Usually, the signs are there long before the event takes place. But people have a difficult time envisioning and preparing for it.
Take this same idea, this phenomenon, to a larger scale. It's not just Anderson, it's the Rust Belt. It's not just the Rust Belt, it's most of the United States of America. It's not just the U.S., it's global. Yes, shifts are occurring on a global scale that are just as profound as the disappearance of GM from our town, but we choose to believe it is not happening. That's human nature, I guess,
Well, I don't know. I don't consider myself to be in any way an alarmist. I don't go around looking for gloom and doom. I don't see rain and say "the sky is falling." But I do see trouble ahead.
For one thing, this nation is so deeply in debt that there may be no way out of it. The solutions no doubt involve doing a series of things at the same time: raising taxes, judicious cuts to government spending, elimination of waste in government spending, and some mechanism for re-distributing wealth.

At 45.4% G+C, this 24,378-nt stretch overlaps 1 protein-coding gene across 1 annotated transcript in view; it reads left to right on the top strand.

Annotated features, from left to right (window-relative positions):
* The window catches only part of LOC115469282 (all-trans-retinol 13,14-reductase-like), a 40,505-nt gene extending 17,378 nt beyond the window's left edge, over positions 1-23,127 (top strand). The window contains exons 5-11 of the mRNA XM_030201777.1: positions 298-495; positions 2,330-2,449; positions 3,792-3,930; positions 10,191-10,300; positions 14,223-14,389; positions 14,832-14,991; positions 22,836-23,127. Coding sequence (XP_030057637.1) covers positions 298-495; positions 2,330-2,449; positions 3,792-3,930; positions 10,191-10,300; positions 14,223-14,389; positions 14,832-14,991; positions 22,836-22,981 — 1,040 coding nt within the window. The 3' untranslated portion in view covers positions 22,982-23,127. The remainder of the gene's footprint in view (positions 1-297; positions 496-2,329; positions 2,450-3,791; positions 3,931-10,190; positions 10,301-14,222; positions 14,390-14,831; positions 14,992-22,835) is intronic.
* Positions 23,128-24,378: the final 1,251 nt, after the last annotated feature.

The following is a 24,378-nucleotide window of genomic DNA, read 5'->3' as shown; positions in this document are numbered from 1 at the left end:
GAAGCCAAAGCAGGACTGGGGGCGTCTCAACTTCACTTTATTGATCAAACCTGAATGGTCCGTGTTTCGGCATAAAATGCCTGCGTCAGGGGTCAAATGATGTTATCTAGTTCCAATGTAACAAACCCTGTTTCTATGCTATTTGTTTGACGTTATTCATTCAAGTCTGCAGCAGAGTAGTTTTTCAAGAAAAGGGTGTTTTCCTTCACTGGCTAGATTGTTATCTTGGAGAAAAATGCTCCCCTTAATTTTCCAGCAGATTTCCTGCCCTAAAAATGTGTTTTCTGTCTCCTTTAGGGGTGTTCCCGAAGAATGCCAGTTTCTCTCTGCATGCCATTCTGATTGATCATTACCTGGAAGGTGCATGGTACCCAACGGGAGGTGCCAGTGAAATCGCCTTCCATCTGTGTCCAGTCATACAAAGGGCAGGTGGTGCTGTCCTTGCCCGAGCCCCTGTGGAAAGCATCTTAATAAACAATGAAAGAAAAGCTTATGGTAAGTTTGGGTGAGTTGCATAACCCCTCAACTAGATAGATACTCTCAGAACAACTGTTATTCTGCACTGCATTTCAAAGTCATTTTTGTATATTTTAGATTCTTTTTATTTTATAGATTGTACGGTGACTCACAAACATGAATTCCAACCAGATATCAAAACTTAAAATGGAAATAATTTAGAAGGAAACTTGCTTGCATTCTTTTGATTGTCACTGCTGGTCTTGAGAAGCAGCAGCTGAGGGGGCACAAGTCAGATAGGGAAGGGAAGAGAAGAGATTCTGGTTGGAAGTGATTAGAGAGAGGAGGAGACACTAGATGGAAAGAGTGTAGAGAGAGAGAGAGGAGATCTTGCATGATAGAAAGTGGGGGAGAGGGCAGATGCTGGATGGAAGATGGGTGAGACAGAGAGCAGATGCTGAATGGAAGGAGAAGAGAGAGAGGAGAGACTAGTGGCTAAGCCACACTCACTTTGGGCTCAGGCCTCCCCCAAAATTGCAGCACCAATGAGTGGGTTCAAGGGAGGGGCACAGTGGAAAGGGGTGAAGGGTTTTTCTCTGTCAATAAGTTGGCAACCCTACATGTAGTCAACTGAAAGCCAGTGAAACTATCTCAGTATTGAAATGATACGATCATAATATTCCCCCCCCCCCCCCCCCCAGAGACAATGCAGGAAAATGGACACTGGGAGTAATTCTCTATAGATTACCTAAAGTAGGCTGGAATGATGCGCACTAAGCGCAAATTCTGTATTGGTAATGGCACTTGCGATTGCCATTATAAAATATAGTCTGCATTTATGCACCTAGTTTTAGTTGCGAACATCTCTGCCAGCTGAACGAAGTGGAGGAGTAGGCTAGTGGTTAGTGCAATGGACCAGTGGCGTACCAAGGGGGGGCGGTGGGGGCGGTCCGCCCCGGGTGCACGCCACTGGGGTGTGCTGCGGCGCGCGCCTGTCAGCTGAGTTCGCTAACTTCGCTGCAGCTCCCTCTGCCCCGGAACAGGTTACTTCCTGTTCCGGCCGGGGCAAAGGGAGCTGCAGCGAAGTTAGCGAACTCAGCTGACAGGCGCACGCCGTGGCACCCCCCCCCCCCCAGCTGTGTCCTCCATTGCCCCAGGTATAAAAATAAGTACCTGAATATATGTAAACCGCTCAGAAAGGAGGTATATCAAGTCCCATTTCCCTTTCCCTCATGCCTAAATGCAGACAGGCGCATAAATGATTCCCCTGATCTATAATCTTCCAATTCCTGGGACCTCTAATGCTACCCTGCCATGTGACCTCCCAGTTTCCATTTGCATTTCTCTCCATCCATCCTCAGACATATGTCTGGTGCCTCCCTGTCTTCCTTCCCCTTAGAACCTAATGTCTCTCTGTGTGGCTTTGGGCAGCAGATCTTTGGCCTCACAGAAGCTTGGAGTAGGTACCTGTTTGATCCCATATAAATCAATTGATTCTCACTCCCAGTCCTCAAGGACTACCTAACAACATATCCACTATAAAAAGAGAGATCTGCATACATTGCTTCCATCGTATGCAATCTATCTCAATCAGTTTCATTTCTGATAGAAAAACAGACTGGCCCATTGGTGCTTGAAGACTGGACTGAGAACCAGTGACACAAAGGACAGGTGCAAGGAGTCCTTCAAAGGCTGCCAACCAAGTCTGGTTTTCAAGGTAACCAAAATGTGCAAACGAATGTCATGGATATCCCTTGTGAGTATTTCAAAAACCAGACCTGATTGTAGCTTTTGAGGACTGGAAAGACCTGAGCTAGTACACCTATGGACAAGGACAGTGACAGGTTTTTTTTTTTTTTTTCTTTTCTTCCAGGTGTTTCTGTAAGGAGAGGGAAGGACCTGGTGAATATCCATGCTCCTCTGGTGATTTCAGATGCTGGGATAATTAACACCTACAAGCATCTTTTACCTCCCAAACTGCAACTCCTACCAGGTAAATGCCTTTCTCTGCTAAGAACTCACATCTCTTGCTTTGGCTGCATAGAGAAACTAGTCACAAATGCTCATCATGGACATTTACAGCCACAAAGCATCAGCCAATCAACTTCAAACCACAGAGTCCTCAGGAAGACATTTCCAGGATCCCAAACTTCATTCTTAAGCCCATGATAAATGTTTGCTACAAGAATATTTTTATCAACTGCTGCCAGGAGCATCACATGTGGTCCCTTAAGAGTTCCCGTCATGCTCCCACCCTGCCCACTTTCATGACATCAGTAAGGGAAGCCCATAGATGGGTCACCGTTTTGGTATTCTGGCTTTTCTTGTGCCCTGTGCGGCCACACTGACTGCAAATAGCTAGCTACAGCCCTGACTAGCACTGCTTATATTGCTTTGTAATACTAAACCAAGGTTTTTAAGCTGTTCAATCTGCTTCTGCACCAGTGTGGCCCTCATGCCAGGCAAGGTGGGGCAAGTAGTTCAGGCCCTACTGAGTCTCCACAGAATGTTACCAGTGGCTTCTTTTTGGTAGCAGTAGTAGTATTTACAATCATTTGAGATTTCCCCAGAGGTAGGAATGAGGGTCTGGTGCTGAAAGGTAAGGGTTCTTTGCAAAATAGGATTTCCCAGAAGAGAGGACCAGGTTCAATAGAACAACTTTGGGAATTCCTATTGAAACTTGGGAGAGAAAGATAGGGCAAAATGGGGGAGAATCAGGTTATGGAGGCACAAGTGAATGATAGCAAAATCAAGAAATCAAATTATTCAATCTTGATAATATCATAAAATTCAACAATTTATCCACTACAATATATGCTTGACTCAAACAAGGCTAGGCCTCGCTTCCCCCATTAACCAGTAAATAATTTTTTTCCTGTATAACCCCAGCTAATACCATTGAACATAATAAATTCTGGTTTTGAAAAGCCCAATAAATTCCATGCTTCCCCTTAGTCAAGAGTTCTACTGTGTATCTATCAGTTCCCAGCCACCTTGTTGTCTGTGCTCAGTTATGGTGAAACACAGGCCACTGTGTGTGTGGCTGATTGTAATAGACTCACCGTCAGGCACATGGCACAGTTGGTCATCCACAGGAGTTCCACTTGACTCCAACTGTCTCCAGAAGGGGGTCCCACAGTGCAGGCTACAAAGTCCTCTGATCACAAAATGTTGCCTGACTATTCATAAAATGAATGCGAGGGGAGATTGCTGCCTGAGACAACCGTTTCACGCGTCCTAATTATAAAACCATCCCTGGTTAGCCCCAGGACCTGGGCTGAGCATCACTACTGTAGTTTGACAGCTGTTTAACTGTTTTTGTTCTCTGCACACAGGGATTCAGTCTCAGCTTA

The problem with all that stuff is that it is so politically poisonous that it likely will never be swallowed. That's the second thing. Our national political leadership is functioning like we were in the 19th Century. Thanks to television and big money, our elections are little more than dog whistle popularity contests. Big money sells them, then it buys them. As they say, "he who pays the Piper calls the tune."
We are at a moment in time when there is an urgent need to keep our eyes on the road. That means effectively addressing issues of stifling debt, income inequality (many college graduates can't even afford to buy a car), quality public education and adequate health care service delivery, unemployment, poverty, immigration, globalization, nuclear proliferation, war mongering, climate change, loss of vital natural resources (like water), and on and on.